I believe that the most significant contribution of meta-analysis is to have focused attention on methodologicalrigorin research reviewing. Methodological standards in original research help ensure the validity of the research. They exist because it is known that some methodological procedures are subject to biases that render research results invalid or at least uninterpretable. For example, some methods of problem formulation (e.g., post hoc hypothesis formulation), data collection (e.g., purposefully biased or nonrandom sampling), data evaluation (e.g., eliminating subjects whose behavior contradicts the research hypothesis), data analysis (e.g., failure to use statistical methods to evaluate stochastic evidence), and reporting...

  8. II Case Study:: The Effects of Rehabilitation Therapy for Aphasia

    • 3 The Making of a Meta-Analysis: A Quantitative Review of the Aphasia Treatment Literature
      (pp. 29-46)
      Joel B. Greenhouse, Davida Fromm, Satish Iyengar, Mary Amanda Dew, Audrey L. Holland and Robert E. Kass

      The project described here began in 1985, when Audrey Holland and Davida Fromm, of the Western Psychiatric Institute and Clinic, University of Pittsburgh, who had become interested in meta-analysis as a primary research tool, invited Joel Greenhouse, of the Statistics Department at Carnegie Mellon University, to collaborate with them on a quantitative review of the aphasia treatment literature. A working group consisting of three statisticians (Joel Greenhouse, Satish Iyengar, and Robert Kass), two speech pathologists (Davida Fromm and Audrey Holland), and a social psychologist (Mary Amanda Dew) was already formed and meeting when Stephen Fienberg and Kenneth Wachter, of the...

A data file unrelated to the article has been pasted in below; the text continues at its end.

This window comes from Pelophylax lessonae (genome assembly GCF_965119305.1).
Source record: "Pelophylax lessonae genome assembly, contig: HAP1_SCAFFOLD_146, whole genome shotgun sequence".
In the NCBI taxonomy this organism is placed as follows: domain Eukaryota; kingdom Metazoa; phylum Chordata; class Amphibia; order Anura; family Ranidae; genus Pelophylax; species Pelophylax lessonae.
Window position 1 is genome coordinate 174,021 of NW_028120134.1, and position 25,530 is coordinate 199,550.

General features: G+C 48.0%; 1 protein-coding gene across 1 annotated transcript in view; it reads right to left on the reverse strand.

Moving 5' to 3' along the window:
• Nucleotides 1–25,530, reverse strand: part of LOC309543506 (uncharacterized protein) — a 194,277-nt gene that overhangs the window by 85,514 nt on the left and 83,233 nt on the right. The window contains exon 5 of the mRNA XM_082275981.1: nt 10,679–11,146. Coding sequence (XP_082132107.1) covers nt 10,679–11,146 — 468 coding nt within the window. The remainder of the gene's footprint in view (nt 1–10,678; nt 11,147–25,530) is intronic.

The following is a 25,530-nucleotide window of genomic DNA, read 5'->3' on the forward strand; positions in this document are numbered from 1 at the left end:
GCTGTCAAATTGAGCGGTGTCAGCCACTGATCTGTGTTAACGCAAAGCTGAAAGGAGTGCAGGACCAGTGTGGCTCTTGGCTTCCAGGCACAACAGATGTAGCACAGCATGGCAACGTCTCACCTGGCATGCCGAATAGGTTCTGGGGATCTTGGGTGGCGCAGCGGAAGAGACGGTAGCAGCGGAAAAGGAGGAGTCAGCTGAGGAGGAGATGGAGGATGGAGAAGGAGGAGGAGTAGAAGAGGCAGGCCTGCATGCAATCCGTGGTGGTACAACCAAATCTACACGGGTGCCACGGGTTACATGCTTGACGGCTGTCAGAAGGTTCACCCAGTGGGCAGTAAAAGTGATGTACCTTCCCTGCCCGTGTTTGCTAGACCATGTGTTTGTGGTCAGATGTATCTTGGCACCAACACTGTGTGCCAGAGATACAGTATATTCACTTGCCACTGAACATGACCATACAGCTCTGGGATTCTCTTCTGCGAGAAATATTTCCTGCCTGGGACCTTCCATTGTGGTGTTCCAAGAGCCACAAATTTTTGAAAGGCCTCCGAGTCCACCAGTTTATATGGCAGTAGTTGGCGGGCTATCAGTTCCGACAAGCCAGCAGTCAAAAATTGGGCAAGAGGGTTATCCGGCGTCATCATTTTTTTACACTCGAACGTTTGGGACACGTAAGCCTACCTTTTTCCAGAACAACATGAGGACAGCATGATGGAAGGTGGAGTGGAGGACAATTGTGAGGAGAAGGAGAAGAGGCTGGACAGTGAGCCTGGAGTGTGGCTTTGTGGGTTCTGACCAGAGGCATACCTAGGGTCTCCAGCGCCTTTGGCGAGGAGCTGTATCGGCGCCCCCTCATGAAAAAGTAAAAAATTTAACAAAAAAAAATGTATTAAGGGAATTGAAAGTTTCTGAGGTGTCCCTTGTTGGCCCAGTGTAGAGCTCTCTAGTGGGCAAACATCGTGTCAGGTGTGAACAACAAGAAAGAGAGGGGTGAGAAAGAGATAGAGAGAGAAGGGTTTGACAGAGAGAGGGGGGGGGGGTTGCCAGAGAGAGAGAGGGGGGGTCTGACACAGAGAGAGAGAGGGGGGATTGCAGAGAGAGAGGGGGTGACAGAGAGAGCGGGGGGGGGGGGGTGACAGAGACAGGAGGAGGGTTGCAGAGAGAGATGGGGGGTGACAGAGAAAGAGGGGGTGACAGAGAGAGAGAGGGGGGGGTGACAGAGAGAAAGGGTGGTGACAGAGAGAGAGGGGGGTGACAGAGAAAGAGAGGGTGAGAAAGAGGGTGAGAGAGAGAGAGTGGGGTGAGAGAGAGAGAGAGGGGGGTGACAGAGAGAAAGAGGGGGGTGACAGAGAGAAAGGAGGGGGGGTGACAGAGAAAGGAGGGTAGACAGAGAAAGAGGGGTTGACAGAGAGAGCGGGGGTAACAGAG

• 4 A Discussion of the Aphasia Study
      (pp. 47-52)
      Nan M. Laird

      The original Committee on National Statistics (CNSTAT) idea in planning the workshop on the future of meta-analysis was to involve a number of methodologists and experienced meta-analysts by asking them to prepare meta-analysis case studies. My position on this plan was that we were naive to expect these people to donate their time, not to mention that of their students and colleagues. In the beginning, my opinion did not receive much support; however, subsequent CNSTAT meetings generally bore out my predictions. In the end, only one group of researchers was willing to undertake the project, and probably only because they...